Today, we’ll use my limited data set to look at the number one hitter in a MLB lineup, and the points earned. Why start with the leadoff hitter? For starters, the leadoff hitter will get the most plate appearances per game. If the manager of the team is any good, the manager will put a player in that spot that gets on base more times than not. Why? Well runs, of course…a team needs runs scored to win. The more often a leadoff hitter gets on base, the better the probability that leadoff hitter will score with bats number two, three, and four behind him.
That’s the theory, at least.
If we return to this chart:
We see that the MLB hitter hitting in the number one spot earns the second most points per game at 11.32 points/game average. That’s not bad. Yet, I’m curious if we can see if there is any correlation between how a) bad the starting pitcher is and b) bad the opposing team’s bullpen is. We return to FIP, or the fielding independent pitching statistic.
A Team FIP Estimation
Every day, I write down a starting pitcher’s FIP into a spreadsheet. The math above looks complicated, but all it's really attempting to do is figure out what a pitcher is ultimately responsible for, independent of fielding. The pitcher is ultimately responsible for a) striking someone out, b) walking someone, c) given up a home run, and d) hitting a batter.
I also write down each team’s updated bullpen FIP each day into the spreadsheet. I then used a weighted average to calculate what that team’s pitching FIP will be each day.
For example, last night, Brandon Woodruff started for my beloved Milwaukee Brewers. His FIP, prior to last night’s start, was 2.98 xFIP. That’s pretty good for a MLB starting pitcher. The Brewer’s bullpen, however, has a 4.28 xFIP. That isn’t so good. This part is easy enough and straightforward, but how do I come with a team FIP?
I’m lazy; I have played with statistics long enough to know there is a certain payback for generating a level of detail of statistics. Sometimes it is worth it, other times not so much. So for this example, I began with my limited data set to come up with weights.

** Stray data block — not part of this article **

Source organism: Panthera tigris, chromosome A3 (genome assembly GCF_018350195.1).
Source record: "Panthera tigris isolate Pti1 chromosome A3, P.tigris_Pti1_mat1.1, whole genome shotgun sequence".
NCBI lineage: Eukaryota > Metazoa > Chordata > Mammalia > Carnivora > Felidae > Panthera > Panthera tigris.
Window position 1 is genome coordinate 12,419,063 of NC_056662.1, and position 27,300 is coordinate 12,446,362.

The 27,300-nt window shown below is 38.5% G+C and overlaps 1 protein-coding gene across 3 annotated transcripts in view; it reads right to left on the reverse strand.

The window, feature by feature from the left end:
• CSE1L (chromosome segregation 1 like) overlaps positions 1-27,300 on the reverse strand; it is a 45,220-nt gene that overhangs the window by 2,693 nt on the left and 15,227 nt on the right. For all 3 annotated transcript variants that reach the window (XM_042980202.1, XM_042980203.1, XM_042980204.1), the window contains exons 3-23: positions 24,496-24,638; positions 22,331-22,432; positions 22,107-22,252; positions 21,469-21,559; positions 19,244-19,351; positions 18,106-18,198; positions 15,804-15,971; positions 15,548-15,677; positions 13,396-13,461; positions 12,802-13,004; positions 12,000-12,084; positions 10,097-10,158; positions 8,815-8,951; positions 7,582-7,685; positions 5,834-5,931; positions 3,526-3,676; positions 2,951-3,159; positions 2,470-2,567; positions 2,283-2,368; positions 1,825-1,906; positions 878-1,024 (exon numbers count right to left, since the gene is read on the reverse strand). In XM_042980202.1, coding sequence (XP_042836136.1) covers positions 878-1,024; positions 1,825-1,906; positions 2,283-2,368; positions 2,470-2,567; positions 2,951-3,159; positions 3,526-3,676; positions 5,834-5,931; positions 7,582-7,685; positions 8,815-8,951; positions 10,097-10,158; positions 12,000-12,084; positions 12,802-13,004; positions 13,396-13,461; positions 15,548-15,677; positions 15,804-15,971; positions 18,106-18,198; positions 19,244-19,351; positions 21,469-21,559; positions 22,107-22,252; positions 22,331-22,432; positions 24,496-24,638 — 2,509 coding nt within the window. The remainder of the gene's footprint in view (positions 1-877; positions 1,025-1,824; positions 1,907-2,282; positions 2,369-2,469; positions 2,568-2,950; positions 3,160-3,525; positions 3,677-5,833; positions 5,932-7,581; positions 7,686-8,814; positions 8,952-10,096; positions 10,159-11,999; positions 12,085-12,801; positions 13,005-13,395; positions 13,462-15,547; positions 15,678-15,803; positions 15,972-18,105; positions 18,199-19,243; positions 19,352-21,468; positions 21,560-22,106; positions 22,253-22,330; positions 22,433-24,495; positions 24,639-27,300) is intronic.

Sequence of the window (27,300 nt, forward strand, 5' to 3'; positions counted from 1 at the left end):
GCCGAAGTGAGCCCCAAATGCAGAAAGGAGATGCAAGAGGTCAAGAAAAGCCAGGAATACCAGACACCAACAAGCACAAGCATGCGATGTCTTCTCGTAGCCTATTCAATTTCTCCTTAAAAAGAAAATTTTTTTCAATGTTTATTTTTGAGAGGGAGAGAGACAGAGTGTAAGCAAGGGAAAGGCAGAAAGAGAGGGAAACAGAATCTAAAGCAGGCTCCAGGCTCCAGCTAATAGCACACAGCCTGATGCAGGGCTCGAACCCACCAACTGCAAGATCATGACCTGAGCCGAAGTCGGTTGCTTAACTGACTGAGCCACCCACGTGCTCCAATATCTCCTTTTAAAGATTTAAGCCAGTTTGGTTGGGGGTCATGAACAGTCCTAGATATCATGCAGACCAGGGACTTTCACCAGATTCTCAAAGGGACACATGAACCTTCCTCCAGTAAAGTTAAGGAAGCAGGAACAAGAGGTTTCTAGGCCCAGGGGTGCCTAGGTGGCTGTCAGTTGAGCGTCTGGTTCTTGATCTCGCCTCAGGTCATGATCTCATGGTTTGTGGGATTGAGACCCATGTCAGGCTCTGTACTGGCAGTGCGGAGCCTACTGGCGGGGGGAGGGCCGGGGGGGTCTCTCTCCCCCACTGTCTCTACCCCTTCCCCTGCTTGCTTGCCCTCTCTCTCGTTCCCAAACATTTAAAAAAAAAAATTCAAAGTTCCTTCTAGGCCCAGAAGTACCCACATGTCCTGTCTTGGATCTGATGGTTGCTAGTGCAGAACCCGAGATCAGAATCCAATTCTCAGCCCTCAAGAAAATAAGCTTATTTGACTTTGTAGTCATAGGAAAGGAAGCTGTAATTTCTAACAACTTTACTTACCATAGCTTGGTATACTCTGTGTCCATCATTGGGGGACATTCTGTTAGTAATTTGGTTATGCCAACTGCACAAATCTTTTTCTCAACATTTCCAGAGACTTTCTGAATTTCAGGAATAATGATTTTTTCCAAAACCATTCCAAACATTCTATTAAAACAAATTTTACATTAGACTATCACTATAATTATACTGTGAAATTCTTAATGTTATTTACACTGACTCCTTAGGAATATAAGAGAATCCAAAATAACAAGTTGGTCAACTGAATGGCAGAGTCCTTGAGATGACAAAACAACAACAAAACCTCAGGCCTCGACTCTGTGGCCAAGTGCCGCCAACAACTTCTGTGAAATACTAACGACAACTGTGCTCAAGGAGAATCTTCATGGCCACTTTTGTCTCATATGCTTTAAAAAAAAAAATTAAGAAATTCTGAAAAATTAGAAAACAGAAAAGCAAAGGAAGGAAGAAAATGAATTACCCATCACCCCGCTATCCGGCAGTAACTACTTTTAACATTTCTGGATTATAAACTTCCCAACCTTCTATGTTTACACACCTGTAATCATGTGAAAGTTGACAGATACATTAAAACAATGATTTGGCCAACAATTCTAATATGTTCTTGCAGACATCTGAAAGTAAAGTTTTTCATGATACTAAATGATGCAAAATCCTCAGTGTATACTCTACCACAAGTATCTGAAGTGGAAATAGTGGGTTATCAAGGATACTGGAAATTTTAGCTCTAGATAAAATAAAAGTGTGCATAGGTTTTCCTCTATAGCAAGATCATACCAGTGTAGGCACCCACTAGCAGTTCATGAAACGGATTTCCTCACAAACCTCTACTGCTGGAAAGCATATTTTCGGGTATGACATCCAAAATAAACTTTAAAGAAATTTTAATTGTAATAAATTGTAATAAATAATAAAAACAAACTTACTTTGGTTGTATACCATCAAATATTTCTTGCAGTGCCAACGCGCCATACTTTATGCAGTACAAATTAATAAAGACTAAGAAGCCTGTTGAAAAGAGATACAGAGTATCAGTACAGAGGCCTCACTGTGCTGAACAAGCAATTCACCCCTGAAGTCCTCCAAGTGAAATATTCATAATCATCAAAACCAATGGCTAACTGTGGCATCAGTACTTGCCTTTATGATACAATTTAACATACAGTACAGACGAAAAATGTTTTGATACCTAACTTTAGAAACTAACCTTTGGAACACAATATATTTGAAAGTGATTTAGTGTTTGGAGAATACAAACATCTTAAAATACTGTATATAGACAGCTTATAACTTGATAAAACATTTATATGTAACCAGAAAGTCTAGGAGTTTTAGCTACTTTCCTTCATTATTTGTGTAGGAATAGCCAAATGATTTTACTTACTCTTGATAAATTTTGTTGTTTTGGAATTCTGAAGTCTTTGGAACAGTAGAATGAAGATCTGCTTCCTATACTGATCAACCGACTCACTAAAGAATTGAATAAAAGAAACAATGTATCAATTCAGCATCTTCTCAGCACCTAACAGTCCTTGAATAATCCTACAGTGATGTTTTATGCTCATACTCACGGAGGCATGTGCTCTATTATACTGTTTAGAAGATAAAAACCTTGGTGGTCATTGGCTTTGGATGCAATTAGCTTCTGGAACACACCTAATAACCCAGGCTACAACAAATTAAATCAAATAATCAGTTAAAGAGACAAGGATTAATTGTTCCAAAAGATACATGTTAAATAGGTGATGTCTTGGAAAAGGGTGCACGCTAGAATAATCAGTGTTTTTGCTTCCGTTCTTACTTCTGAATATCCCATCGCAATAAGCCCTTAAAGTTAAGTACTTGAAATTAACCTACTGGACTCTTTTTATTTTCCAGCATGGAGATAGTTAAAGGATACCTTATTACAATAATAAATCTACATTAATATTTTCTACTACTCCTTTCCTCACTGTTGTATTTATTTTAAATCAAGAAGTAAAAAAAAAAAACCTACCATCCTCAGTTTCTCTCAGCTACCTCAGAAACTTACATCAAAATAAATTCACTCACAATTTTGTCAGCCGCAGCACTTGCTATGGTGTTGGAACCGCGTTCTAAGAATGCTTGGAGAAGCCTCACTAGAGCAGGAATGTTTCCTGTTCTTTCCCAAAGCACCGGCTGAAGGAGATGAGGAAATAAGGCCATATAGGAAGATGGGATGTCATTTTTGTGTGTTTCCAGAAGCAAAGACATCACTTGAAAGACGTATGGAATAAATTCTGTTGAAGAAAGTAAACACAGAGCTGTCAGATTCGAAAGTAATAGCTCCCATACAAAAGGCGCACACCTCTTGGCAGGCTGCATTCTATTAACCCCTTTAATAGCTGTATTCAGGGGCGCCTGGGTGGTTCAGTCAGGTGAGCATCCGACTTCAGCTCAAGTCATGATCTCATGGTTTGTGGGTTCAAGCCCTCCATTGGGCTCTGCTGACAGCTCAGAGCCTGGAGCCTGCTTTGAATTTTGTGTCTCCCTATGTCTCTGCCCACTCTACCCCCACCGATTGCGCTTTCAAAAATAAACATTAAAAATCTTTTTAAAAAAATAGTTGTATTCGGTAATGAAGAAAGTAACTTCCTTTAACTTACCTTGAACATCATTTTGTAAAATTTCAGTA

I have tracked, so far, 1830 2/3rds innings pitched so far. Of that, starters have pitched 1086 2/3rds of that. So I then use a weight for starting pitchers of .59; relief pitchers get a weight of .41.
With that assumption in place, I can calculate the Brewer’s total team pitching FIP by doing the following:
2.98 x .59 = 1.75
4.28 x .41 = 1.74
1.75 + 1.74 = 3.49
It’s not perfect or complicated, but it’s something. I then took the team FIPs and compared it against the opposing team’s lead off hitter’s points earned, and broke things down into quartiles, yet again:
No surprise (I didn't run any t-tests, however), but at a high level, the results makes sense. Focus on lead off hitters against team's with poor xFIP totals. I plan to use this going forward.
Last Night's Results
So how did I do last night? Ok; I just barely squeaked into placing in a 50/50. No luck on the GPP, as I placed well out of the money. That gives me a total winnings value of $2 USD, or a 16.67% return.
I'm definitely not going to retire any time soon, but it's fun. If I can breakeven and keep learning, I'm all for it. Maybe it will even let me buy some High Life for my next Brewers outting I get to watch on my couch.